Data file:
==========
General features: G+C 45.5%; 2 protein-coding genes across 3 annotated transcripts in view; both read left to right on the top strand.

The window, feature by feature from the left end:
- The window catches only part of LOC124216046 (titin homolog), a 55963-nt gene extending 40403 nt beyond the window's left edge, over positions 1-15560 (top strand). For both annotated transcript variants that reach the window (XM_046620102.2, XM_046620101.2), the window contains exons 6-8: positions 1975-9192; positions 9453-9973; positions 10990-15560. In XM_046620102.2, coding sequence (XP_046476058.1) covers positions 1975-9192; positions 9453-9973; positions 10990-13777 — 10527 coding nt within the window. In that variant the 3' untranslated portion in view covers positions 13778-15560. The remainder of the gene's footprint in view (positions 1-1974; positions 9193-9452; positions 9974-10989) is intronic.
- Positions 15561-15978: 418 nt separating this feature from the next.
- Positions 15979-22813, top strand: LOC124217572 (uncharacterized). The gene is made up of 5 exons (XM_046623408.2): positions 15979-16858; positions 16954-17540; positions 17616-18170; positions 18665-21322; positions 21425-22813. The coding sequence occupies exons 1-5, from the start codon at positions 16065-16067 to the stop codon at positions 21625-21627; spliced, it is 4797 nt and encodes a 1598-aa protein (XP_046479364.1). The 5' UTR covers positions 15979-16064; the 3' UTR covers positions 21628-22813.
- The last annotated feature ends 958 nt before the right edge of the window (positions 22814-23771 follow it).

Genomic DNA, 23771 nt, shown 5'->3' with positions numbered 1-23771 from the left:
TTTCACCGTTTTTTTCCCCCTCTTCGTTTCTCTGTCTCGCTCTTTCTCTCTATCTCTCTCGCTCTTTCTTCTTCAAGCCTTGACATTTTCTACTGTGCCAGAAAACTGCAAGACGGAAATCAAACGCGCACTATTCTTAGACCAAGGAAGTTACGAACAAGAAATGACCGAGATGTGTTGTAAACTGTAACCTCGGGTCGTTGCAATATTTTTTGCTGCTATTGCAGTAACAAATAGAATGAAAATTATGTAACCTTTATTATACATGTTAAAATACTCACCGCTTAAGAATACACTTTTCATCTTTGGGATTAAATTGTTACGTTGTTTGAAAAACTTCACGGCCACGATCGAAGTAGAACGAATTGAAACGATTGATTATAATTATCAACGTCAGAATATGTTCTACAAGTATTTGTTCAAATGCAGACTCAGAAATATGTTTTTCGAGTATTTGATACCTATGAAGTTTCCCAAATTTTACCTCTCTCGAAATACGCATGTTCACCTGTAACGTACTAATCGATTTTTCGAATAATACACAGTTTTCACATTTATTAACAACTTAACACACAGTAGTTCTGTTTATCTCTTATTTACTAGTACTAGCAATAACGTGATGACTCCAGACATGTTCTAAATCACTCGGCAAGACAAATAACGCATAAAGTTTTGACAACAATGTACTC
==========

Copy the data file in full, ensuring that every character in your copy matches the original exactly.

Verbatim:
General features: G+C 45.5%; 2 protein-coding genes across 3 annotated transcripts in view; both read left to right on the top strand.

The window, feature by feature from the left end:
- The window catches only part of LOC124216046 (titin homolog), a 55963-nt gene extending 40403 nt beyond the window's left edge, over positions 1-15560 (top strand). For both annotated transcript variants that reach the window (XM_046620102.2, XM_046620101.2), the window contains exons 6-8: positions 1975-9192; positions 9453-9973; positions 10990-15560. In XM_046620102.2, coding sequence (XP_046476058.1) covers positions 1975-9192; positions 9453-9973; positions 10990-13777 — 10527 coding nt within the window. In that variant the 3' untranslated portion in view covers positions 13778-15560. The remainder of the gene's footprint in view (positions 1-1974; positions 9193-9452; positions 9974-10989) is intronic.
- Positions 15561-15978: 418 nt separating this feature from the next.
- Positions 15979-22813, top strand: LOC124217572 (uncharacterized). The gene is made up of 5 exons (XM_046623408.2): positions 15979-16858; positions 16954-17540; positions 17616-18170; positions 18665-21322; positions 21425-22813. The coding sequence occupies exons 1-5, from the start codon at positions 16065-16067 to the stop codon at positions 21625-21627; spliced, it is 4797 nt and encodes a 1598-aa protein (XP_046479364.1). The 5' UTR covers positions 15979-16064; the 3' UTR covers positions 21628-22813.
- The last annotated feature ends 958 nt before the right edge of the window (positions 22814-23771 follow it).

Genomic DNA, 23771 nt, shown 5'->3' with positions numbered 1-23771 from the left:
TTTCACCGTTTTTTTCCCCCTCTTCGTTTCTCTGTCTCGCTCTTTCTCTCTATCTCTCTCGCTCTTTCTTCTTCAAGCCTTGACATTTTCTACTGTGCCAGAAAACTGCAAGACGGAAATCAAACGCGCACTATTCTTAGACCAAGGAAGTTACGAACAAGAAATGACCGAGATGTGTTGTAAACTGTAACCTCGGGTCGTTGCAATATTTTTTGCTGCTATTGCAGTAACAAATAGAATGAAAATTATGTAACCTTTATTATACATGTTAAAATACTCACCGCTTAAGAATACACTTTTCATCTTTGGGATTAAATTGTTACGTTGTTTGAAAAACTTCACGGCCACGATCGAAGTAGAACGAATTGAAACGATTGATTATAATTATCAACGTCAGAATATGTTCTACAAGTATTTGTTCAAATGCAGACTCAGAAATATGTTTTTCGAGTATTTGATACCTATGAAGTTTCCCAAATTTTACCTCTCTCGAAATACGCATGTTCACCTGTAACGTACTAATCGATTTTTCGAATAATACACAGTTTTCACATTTATTAACAACTTAACACACAGTAGTTCTGTTTATCTCTTATTTACTAGTACTAGCAATAACGTGATGACTCCAGACATGTTCTAAATCACTCGGCAAGACAAATAACGCATAAAGTTTTGACAACAATGTACTC